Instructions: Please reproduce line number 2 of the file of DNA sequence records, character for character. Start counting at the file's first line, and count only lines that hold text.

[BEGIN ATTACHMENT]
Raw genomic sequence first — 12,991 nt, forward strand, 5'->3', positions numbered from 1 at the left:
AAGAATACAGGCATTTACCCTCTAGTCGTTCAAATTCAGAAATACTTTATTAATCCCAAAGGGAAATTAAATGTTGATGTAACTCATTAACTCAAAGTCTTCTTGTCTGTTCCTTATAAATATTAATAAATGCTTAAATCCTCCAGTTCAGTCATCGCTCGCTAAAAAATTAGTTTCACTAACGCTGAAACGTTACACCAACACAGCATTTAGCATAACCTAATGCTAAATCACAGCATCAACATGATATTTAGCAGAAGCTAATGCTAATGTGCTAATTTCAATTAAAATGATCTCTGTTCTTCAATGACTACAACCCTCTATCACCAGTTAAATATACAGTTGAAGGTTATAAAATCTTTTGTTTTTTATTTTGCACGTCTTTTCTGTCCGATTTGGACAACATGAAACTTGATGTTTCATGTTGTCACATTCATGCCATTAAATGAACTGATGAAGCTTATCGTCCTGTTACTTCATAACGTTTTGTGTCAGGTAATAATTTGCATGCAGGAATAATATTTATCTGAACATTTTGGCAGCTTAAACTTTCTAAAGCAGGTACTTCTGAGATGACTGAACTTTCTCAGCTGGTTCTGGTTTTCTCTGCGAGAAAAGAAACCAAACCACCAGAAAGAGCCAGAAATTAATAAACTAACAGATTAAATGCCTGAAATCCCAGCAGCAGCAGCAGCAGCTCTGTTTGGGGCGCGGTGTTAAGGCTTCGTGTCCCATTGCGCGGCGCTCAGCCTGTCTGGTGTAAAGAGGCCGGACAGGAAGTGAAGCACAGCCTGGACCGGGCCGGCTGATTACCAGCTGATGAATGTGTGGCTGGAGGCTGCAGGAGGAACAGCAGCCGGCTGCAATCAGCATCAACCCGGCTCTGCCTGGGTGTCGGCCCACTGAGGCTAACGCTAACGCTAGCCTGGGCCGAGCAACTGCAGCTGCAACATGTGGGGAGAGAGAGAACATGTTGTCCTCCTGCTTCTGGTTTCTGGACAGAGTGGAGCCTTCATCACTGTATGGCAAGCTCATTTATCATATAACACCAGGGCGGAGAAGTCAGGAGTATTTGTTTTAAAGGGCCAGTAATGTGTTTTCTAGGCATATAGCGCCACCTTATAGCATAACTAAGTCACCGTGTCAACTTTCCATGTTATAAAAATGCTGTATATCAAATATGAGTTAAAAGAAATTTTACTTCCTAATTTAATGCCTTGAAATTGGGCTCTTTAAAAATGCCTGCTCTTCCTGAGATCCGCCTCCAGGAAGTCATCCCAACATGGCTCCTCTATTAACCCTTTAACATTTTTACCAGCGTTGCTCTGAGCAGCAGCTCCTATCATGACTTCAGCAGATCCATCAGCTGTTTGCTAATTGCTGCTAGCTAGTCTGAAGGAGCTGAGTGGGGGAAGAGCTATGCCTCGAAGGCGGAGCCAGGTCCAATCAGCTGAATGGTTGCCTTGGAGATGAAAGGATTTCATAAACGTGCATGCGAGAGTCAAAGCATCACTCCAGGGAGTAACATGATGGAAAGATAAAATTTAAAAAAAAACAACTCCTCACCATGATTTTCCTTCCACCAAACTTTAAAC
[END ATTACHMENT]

AAGAATACAGGCATTTACCCTCTAGTCGTTCAAATTCAGAAATACTTTATTAATCCCAAAGGGAAATTAAATGTTGATGTAACTCATTAACTCAAAGTCTTCTTGTCTGTTCCTTATAAATATTAATAAATGCTTAAATCCTCCAGTTCAGTCATCGCTCGCTAAAAAATTAGTTTCACTAACGCTGAAACGTTACACCAACACAGCATTTAGCATAACCTAATGCTAAATCACAGCATCAACATGATATTTAGCAGAAGCTAATGCTAATGTGCTAATTTCAATTAAAATGATCTCTGTTCTTCAATGACTACAACCCTCTATCACCAGTTAAATATACAGTTGAAGGTTATAAAATCTTTTGTTTTTTATTTTGCACGTCTTTTCTGTCCGATTTGGACAACATGAAACTTGATGTTTCATGTTGTCACATTCATGCCATTAAATGAACTGATGAAGCTTATCGTCCTGTTACTTCATAACGTTTTGTGTCAGGTAATAATTTGCATGCAGGAATAATATTTATCTGAACATTTTGGCAGCTTAAACTTTCTAAAGCAGGTACTTCTGAGATGACTGAACTTTCTCAGCTGGTTCTGGTTTTCTCTGCGAGAAAAGAAACCAAACCACCAGAAAGAGCCAGAAATTAATAAACTAACAGATTAAATGCCTGAAATCCCAGCAGCAGCAGCAGCAGCTCTGTTTGGGGCGCGGTGTTAAGGCTTCGTGTCCCATTGCGCGGCGCTCAGCCTGTCTGGTGTAAAGAGGCCGGACAGGAAGTGAAGCACAGCCTGGACCGGGCCGGCTGATTACCAGCTGATGAATGTGTGGCTGGAGGCTGCAGGAGGAACAGCAGCCGGCTGCAATCAGCATCAACCCGGCTCTGCCTGGGTGTCGGCCCACTGAGGCTAACGCTAACGCTAGCCTGGGCCGAGCAACTGCAGCTGCAACATGTGGGGAGAGAGAGAACATGTTGTCCTCCTGCTTCTGGTTTCTGGACAGAGTGGAGCCTTCATCACTGTATGGCAAGCTCATTTATCATATAACACCAGGGCGGAGAAGTCAGGAGTATTTGTTTTAAAGGGCCAGTAATGTGTTTTCTAGGCATATAGCGCCACCTTATAGCATAACTAAGTCACCGTGTCAACTTTCCATGTTATAAAAATGCTGTATATCAAATATGAGTTAAAAGAAATTTTACTTCCTAATTTAATGCCTTGAAATTGGGCTCTTTAAAAATGCCTGCTCTTCCTGAGATCCGCCTCCAGGAAGTCATCCCAACATGGCTCCTCTATTAACCCTTTAACATTTTTACCAGCGTTGCTCTGAGCAGCAGCTCCTATCATGACTTCAGCAGATCCATCAGCTGTTTGCTAATTGCTGCTAGCTAGTCTGAAGGAGCTGAGTGGGGGAAGAGCTATGCCTCGAAGGCGGAGCCAGGTCCAATCAGCTGAATGGTTGCCTTGGAGATGAAAGGATTTCATAAACGTGCATGCGAGAGTCAAAGCATCACTCCAGGGAGTAACATGATGGAAAGATAAAATTTAAAAAAAAACAACTCCTCACCATGATTTTCCTTCCACCAAACTTTAAAC